2013 brought many hospitalizations as my symptoms began to rapidly deteriorate and pharmacological management was frequently failing. By late fall I was almost exclusively confined to bed at home when not in the hospital. After much prayer and a lot of communication among the medical team, it was decided that the newest surgical solution for brainstem compression caused by CCI and EDS was now a viable option for me. (a cranio-cervical fusion with an innovative new design less than a year old) In December 2013 I had the cutting edge fusion in NY. Further clinical evaluation revealed I was definitely suffering from a tethered spinal cord so five days after fusion surgery, I had surgery to de-tether my spinal cord. The results from both surgeries have been the long-awaited and prayed for healing. All organ systems are functioning normally and related symptoms have all resolved. I am medicine free for the first time in 26 years. See updates for specific details. I will always have EDS, and the lingering effects of a traumatic brain injury but these are much more manageable without all of the other complications.

Fall of 2017, almost 4 years since my radical brain/cervical surgery/fusion and the de-tethering of my spinal cord, I have a myriad of symptoms developing from my Ehlers-Danlos Syndrome. We thought my EDS was confined to my cranial-cervical area. I began to experience progressive laxity of my joints, particularly my fingers, shoulders, and ankles. I developed severe gastrointestinal complications that after extensive testing, have been linked to complications from my EDS.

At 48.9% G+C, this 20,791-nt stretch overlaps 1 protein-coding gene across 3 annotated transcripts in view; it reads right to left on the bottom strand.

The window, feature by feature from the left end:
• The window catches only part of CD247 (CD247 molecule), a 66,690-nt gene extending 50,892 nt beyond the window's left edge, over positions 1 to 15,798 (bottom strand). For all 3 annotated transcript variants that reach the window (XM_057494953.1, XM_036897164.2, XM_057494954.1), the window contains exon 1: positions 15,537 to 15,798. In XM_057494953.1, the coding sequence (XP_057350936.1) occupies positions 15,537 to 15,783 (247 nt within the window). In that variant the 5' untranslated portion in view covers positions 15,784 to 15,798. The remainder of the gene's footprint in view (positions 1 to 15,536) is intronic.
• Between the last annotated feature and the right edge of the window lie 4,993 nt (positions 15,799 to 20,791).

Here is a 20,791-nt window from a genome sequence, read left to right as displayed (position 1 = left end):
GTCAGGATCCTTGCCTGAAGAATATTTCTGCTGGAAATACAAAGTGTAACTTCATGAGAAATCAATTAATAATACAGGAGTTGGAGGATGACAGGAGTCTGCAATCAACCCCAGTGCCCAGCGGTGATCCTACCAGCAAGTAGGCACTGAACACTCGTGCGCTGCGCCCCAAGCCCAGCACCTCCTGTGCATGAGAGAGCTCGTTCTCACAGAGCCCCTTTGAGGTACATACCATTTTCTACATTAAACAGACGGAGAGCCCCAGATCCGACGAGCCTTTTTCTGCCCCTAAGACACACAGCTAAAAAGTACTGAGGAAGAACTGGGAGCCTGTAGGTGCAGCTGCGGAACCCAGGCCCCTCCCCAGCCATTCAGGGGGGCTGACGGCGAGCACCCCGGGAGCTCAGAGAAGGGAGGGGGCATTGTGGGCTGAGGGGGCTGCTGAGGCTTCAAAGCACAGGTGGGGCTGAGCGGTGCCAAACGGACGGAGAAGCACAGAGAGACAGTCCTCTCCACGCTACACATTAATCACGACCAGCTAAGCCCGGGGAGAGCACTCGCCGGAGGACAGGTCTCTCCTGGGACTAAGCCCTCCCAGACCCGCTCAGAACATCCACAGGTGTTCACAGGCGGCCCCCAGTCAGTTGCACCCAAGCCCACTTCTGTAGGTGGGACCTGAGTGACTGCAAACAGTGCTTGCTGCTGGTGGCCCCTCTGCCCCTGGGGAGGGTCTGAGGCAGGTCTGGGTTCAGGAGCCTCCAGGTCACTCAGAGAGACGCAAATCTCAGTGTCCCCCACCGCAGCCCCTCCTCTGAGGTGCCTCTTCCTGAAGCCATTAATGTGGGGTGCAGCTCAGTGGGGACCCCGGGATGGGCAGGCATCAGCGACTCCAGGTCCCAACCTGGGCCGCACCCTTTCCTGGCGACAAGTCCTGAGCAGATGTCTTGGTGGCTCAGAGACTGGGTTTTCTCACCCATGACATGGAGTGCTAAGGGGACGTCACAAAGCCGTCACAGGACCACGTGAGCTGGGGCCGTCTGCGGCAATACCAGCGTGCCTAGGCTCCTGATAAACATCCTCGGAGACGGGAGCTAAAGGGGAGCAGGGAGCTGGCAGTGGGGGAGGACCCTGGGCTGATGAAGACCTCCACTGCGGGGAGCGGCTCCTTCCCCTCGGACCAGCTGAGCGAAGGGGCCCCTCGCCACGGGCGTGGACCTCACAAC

2018 was a very busy year for us with my health journey. Due to frequent dislocations, I underwent 2 shoulder reconstructions. In April/May, we traveled to the Mayo Clinic in Phoenix for a 6-week evaluation of my EDS and related complications. Mayo located the mutated gene responsible for my EDS and also uncovered the fact that EDS had led to me having an aortic aneurysm. For more details of the Mayo experience see the blog posts for those dates. We followed up in December at Mayo and had a great experience, especially with the Pain Clinic. We started a multi-modal approach using no opiates. I was pain free in three days! We are thrilled.

February 2019 has started a little rough. I collapsed at an event and needed to be intubated and in ICU for pneumonia. I collapsed a week later at home, again with respiratory problems, but had several seizures and heart rhythm and rate problems. I was hospitalized for 5 days. We are currently coordinating area specialists with the Mayo team and my neurosurgery team in New York. We return to Mayo in May.

Stay tuned . . .